Wikipedia contains an interesting explanation of why/how edible mushrooms do this (remarkable) thing, but note the important bit about the TYPE of vitamin D they produce:
Mushrooms that have been exposed to ultraviolet (UV) light contain large amounts of vitamin D2. Mushrooms, when exposed to UV light, convert ergosterol, a chemical found in large concentrations in many mushrooms, to vitamin D2. This is similar to the reaction in humans, where Vitamin D3 is synthesized after exposure to UV light.
Testing showed an hour of UV light exposure before harvesting made a serving of mushrooms contain twice the U.S. Food and Drug Administration’s daily recommendation of vitamin D, and 5 minutes of UV light exposure after harvesting made a serving of mushrooms contain four times the FDA’s daily recommendation of vitamin D. High performance liquid chromatography analysis has also demonstrated the effect sunlight has on mushroom vitamin D2 content.
The ergocalciferol, vitamin D2, in UV-irradiated mushrooms is not the same form of vitamin D as is produced by UV-irradiation of human skin or animal skin, fur, or feathers (cholecalciferol, vitamin D3). Although vitamin D2 clearly has vitamin D activity in humans and is widely used in food fortification and in nutritional supplements, vitamin D3 is often used in dairy products.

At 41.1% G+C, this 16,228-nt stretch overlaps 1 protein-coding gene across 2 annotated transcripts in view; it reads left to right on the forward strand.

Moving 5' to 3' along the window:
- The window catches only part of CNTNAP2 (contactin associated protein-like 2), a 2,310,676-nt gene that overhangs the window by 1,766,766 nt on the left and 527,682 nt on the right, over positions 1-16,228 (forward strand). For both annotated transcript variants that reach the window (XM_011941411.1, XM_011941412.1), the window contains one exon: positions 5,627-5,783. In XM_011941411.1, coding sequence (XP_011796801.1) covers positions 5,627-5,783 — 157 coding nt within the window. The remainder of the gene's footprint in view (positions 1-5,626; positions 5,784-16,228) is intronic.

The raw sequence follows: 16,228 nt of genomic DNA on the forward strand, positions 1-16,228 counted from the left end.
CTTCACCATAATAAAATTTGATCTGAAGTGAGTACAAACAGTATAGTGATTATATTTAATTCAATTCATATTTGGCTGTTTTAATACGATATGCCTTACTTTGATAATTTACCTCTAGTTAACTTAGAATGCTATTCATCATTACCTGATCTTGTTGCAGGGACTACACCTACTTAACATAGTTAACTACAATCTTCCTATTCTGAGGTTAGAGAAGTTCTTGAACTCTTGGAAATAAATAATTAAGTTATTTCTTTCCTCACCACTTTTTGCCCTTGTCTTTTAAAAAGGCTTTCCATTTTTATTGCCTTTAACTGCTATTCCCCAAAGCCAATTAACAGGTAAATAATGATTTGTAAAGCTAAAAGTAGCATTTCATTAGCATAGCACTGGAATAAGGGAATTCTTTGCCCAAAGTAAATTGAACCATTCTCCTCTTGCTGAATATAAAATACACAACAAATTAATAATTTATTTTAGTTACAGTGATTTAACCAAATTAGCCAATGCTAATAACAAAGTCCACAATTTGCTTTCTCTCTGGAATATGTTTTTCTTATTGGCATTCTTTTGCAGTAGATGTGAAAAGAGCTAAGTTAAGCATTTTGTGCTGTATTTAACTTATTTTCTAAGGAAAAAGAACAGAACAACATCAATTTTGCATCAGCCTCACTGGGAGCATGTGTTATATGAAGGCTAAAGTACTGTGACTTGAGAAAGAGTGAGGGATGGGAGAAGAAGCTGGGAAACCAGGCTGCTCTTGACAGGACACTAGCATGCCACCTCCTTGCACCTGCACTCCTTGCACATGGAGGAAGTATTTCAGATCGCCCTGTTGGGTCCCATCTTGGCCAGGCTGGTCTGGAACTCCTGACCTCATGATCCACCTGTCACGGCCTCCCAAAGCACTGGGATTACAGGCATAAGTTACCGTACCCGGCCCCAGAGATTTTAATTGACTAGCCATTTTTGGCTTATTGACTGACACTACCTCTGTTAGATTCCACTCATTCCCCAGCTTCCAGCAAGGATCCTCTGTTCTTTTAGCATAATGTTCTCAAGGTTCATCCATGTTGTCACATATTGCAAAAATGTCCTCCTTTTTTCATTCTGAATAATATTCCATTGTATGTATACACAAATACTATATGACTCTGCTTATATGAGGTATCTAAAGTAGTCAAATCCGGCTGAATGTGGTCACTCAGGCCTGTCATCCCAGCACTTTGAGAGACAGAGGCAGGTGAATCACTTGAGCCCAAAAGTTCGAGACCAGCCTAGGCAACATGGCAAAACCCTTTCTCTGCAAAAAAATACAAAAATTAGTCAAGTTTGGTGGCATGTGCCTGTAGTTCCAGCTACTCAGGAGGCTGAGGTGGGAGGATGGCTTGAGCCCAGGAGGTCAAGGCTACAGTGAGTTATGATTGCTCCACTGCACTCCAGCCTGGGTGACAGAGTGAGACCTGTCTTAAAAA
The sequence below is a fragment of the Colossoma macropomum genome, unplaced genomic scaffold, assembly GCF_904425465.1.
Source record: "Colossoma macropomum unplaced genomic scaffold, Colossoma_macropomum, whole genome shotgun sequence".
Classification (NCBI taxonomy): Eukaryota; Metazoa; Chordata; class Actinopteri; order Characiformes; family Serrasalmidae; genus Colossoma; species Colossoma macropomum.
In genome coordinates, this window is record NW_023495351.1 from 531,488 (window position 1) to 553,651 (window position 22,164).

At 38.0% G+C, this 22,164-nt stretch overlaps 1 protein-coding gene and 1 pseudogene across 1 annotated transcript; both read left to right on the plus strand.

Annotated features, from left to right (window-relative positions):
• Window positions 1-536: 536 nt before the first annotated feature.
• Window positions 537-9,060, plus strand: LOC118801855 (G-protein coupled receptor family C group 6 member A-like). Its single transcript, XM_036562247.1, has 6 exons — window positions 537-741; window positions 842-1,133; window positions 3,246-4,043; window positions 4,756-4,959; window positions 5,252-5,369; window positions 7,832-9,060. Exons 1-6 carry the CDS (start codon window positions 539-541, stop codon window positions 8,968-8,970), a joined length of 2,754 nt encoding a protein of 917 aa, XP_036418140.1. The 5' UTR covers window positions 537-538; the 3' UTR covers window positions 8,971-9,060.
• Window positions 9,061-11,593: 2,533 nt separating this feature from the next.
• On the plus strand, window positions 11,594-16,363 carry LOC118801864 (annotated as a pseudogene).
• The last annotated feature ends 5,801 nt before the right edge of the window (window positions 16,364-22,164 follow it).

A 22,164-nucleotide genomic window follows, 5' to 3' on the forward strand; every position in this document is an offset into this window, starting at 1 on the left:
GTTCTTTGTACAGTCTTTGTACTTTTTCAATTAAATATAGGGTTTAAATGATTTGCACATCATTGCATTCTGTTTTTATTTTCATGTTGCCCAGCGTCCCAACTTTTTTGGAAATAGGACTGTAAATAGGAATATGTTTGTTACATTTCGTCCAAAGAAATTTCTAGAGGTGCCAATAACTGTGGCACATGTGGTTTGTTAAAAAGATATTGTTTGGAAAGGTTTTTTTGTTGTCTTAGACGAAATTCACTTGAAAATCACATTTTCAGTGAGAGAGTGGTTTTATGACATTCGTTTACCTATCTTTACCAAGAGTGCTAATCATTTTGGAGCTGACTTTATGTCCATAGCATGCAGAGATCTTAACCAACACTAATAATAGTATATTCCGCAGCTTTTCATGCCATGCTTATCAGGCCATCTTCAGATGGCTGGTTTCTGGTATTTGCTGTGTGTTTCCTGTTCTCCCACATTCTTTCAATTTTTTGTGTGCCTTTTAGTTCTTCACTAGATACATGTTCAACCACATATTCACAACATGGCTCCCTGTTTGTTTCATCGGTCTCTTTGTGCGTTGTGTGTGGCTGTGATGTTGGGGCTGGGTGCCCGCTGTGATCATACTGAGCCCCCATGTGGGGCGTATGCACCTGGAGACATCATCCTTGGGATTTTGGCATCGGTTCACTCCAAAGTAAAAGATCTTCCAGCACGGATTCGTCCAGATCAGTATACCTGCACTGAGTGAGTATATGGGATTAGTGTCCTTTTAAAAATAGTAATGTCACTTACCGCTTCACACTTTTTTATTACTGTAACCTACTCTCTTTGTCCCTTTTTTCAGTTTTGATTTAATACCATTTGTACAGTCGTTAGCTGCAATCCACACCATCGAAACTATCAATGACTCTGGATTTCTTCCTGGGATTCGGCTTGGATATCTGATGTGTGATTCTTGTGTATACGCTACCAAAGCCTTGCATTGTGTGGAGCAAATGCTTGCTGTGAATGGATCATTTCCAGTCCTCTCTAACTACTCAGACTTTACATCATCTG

Mushroom Sunlight exposure Vitamin D2 content (IU/100g):
Shiitake (with no sunlight exposure: 10 — 100
Shiitake (with sunlight exposure, gills down): 11,000
Shiitake (with sunlight exposure, gills up): 46,000
Reishi (with no sunlight exposure): 66
Reishi (with sunlight exposure, pores up): 2,760
Maitake (with no sunlight exposure): 460
Maitake (with sunlight exposure, pores up): 31,900
Safe sun exposure still appears to be the best way to get your vitamin D, which of course is actually a hormone and not a true vitamin, but some sunny mushrooms sound healthy - and that’s how they make vitamin D pills anyway!